Three reasons municipalities fail and why the district model won't solve anything - is a misdiagnosis of the root cause of the problem in our municipalities and confirms the DA's inability to govern beyond its current solid municipal boundaries, which, in the main, are characterised by high levels of racial inequality and better revenue base.
At the Black Business Council Summit, the model was well received by the black business community as it appears unique and addresses the frustrations and legitimate grievances of communities and black businesses.
After 26 years of democracy, Nedlac and market-driven development are not making any difference to the triple challenge of poverty, inequality and unemployment. The District Development Model, however, is bound to make a difference as it fundamentally differs with other versions of development models such as ASGISA and GEAR in which those at the top or with connections benefitted.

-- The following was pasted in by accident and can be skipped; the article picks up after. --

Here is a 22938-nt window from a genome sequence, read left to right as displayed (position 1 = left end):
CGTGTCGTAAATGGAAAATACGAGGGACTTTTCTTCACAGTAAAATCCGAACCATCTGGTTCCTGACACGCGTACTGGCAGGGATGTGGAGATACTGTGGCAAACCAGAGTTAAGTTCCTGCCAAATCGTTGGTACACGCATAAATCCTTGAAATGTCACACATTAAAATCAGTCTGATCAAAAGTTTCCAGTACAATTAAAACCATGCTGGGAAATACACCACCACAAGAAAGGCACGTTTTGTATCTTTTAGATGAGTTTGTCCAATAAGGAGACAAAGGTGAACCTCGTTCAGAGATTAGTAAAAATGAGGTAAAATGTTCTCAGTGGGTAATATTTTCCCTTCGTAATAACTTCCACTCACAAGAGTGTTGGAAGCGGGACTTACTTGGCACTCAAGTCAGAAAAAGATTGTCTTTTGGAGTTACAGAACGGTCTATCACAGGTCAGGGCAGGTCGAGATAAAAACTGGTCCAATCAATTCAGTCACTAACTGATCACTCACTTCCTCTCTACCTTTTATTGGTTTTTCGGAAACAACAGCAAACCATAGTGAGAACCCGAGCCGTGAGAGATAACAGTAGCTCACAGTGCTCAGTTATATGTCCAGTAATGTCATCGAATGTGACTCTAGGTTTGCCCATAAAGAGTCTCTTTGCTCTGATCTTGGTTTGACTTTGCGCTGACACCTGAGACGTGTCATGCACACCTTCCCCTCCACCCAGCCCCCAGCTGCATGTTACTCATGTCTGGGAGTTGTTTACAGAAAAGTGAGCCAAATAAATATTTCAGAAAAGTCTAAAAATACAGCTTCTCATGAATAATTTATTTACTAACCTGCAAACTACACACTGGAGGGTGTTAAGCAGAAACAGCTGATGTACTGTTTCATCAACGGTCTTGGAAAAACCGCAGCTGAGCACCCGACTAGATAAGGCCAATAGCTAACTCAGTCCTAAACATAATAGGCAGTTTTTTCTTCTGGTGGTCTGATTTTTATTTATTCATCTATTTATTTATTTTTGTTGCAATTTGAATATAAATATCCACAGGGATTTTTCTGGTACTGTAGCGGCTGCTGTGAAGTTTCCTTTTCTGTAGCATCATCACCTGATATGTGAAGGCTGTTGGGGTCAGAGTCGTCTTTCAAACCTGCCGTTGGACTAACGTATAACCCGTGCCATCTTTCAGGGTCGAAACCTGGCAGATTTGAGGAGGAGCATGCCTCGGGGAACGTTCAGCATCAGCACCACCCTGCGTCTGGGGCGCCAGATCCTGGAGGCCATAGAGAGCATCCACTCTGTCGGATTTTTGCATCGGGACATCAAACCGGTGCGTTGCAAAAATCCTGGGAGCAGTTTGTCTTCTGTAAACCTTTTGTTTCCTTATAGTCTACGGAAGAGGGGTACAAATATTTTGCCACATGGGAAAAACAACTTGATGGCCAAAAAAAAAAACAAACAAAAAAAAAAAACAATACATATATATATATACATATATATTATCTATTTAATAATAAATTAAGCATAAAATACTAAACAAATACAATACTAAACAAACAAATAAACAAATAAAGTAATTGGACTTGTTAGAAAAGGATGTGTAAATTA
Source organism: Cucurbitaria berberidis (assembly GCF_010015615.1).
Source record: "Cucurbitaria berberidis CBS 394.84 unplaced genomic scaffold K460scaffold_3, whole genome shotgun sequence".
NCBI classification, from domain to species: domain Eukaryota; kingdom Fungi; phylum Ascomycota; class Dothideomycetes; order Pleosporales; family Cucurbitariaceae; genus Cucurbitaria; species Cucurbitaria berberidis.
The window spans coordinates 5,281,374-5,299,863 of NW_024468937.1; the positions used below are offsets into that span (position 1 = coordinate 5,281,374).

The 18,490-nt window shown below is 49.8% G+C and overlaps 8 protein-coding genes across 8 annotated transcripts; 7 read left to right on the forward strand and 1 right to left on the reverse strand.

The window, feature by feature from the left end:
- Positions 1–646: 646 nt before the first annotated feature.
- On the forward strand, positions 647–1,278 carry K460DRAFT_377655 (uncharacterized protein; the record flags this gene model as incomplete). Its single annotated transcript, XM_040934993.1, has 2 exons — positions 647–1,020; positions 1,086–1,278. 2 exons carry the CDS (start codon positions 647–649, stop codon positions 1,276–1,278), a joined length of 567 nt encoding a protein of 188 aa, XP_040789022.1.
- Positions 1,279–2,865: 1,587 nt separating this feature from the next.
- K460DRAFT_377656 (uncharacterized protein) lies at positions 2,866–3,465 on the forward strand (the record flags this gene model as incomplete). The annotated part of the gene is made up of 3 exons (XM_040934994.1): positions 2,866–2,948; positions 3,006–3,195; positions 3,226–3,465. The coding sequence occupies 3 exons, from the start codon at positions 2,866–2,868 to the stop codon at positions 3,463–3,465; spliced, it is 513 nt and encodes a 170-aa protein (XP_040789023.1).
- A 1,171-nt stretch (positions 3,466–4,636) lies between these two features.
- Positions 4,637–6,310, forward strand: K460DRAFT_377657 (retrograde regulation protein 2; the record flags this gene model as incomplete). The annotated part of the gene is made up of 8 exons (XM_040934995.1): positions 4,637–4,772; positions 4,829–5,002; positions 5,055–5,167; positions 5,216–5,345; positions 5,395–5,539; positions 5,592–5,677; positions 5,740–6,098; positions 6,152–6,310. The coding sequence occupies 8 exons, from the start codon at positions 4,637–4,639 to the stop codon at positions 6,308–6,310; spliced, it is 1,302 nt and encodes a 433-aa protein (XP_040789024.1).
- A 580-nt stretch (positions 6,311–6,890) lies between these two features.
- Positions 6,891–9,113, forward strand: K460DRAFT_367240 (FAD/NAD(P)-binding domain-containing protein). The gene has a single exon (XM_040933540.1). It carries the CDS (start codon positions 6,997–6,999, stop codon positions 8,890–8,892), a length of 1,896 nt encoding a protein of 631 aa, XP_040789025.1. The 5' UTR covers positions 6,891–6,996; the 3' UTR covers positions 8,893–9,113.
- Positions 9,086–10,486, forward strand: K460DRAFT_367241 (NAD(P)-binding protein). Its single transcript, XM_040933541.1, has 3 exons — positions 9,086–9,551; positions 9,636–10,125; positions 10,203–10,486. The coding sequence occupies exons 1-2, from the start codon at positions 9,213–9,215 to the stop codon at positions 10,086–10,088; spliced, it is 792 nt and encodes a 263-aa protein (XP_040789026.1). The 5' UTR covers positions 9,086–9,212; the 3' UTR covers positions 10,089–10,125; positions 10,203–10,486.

Shift towards small towns
The District Development Model is going to stop the systematic marginalisation of black business and create a platform for black professionals who have always wanted to go back home and improve their villages to do just that and be part of transformation in the development of new towns, which have higher potential for growth and job creation. The shift and focus toward small town development must be welcomed as it does away with the habit of investment being centred in large cities, which are already developed.
It is my request for the DA and all South Africans to embrace the District Development Model as it present an opportunity to review our structures and systems to transform our socio-economic landscape and accommodate black business and marginalised communities, which are very critical constituencies that have been patient for far too long.
Giving local communities voice to shape and inform industrial policy and economic development broadly through the District Development Model will go a long way to remodelling Nedlac, while giving hope to many South Africans. Given that all stakeholders at the local level will be involved, it also gives the hope of unity in local economic development, practically demonstrating that divided we fall and united we stand.